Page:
Increasing concern about air quality and congestion, as well as the dangers posed by heavy vehicles to cyclists and pedestrians in particular, is also encouraging a new emphasis on the river.
The PLA estimates that river freight already saves more than 250,000 lorry movements a year, with Peruvian Wharf capacity alone capable of keeping some 20,000 lorries off the city’s roads.
It’s an important consideration, with freight taking up almost a third of morning rush hour traffic, the number of delivery vans on the increase, and lorries and vans between them contributing a third of nitrogen oxide emissions in the capital.
It’s part of DHL thinking too, according to UK chief executive Ian Wilson. “With traffic and poor air quality becoming an increasing problem in urban areas like London, we’re committed to finding a better blend of transport,” he said,
Much of the existing Thames traffic is bulk materials – waste transported downriver, construction materials and spoil from the Thames Tideway “super sewer” tunnel project and materials for Crossrail – and this freight is demonstrating the further potential of the river for construction traffic, supported by the new wharves and, increasingly, conditions on new developments requiring use of the river where possible.
TfL’s proposed Silvertown tunnel will be using the river to transport construction materials, while the planned relocation of the city’s historic Smithfield, Billingsgate and New Spitalfields markets to Dagenham Dock will open up other new water freight opportunities.
The PLA is also talking up the river as a direct, uncongested route from the estuary container terminals to the heart of the capital – with the new DHL service now offering a model for “last-mile” delivery. “From Barnes and Bankside, all the way to Barking and beyond, the renaissance of the river is real,” says the PLA’s Mortimer.
Barriers do remain, including lack of awareness of river freight options, perceived costs and “double-handing” requirements, whereby goods are moved from one transport mode to another, while the pressure of housing demand, including on potentially lucrative waterfront sites, remains acute.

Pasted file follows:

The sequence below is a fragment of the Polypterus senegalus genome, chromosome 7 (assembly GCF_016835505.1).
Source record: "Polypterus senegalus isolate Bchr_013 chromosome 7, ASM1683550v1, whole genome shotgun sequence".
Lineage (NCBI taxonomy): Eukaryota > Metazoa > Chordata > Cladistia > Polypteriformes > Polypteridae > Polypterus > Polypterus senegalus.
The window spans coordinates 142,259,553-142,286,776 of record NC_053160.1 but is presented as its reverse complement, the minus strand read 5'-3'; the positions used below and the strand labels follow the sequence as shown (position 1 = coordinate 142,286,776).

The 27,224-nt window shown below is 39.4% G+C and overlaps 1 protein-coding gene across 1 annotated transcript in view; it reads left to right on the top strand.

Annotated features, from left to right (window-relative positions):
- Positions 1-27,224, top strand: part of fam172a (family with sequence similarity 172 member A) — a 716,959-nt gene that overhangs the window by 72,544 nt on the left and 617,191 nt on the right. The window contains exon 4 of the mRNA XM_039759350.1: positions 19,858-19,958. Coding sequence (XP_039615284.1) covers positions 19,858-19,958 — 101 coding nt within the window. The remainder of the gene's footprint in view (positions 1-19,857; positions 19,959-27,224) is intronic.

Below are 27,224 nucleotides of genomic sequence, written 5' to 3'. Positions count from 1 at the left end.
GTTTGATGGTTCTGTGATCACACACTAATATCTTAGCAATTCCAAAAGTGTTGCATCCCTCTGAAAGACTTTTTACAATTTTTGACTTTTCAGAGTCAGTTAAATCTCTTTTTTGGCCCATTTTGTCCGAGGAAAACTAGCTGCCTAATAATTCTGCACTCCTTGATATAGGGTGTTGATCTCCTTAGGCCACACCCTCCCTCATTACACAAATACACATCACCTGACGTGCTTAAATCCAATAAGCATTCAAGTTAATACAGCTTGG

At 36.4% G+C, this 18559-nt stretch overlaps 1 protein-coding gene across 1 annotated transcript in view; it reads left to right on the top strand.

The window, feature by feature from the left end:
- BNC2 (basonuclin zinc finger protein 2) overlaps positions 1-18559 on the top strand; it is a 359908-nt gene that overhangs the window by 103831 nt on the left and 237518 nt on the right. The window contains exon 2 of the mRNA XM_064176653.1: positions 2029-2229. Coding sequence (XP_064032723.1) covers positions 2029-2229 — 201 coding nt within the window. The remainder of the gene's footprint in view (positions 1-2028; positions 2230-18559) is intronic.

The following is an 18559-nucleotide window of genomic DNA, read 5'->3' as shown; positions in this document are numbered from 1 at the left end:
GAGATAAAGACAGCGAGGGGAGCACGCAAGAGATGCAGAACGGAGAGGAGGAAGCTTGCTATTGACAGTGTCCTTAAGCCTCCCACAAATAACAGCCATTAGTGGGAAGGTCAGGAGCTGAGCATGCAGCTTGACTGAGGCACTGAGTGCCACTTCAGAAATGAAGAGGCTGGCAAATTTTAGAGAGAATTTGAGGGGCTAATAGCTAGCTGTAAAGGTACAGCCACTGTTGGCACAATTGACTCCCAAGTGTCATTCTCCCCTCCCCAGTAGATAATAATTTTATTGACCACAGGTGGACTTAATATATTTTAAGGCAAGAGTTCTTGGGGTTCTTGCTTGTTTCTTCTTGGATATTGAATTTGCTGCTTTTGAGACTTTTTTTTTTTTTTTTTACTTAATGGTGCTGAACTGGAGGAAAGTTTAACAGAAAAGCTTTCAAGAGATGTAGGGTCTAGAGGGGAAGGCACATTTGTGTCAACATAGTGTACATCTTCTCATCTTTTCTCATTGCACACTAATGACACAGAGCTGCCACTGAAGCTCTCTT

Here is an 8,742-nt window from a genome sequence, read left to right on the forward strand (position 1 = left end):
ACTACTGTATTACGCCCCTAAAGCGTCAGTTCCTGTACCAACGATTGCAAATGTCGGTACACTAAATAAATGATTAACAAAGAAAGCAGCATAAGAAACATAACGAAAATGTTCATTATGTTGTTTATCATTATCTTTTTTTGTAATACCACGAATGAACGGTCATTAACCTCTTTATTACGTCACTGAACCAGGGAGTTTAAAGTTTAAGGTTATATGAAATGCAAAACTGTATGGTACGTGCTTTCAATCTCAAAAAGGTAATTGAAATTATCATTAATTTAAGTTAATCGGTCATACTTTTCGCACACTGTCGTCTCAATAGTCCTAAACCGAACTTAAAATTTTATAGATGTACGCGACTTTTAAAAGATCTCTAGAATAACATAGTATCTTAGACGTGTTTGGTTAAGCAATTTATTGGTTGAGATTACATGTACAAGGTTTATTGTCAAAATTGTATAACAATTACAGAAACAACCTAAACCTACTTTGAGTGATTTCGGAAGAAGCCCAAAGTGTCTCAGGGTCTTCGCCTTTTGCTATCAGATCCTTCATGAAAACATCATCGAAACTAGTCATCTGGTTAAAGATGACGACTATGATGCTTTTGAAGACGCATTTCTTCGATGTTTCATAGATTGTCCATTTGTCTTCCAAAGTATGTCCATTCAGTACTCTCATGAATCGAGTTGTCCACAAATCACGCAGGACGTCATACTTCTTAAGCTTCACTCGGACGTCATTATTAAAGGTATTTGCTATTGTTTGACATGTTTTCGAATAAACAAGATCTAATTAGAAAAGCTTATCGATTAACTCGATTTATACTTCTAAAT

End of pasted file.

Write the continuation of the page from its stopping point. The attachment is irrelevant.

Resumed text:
But City Hall, with the PLA, is pushing ahead. It launched its freight and servicing action plan last year, aimed at promoting sustainable cargo transport, and is now working through the Thames and London Waterways Forum, established by Khan in 2017, to promote river freight specifically.
“The Mayor is committed to maximising the full potential of the Thames, and enabling more water freight to be delivered in London helps to reduce congestion on our roads, tackle road danger and improve air quality,” said Alexander. “We will continue to look for opportunities to expand and promote water freight while reducing the number of lorries on our roads.”
Trade on the river has been central to the development of the City, from Roman times to its trading peak in 1964, when more than 61 tonnes of freight was carried. And while the container revolution has seen a shift downriver to deeper waters, the city’s remaining wharves aren’t giving up their traditional role just yet.
Photograph from DHL.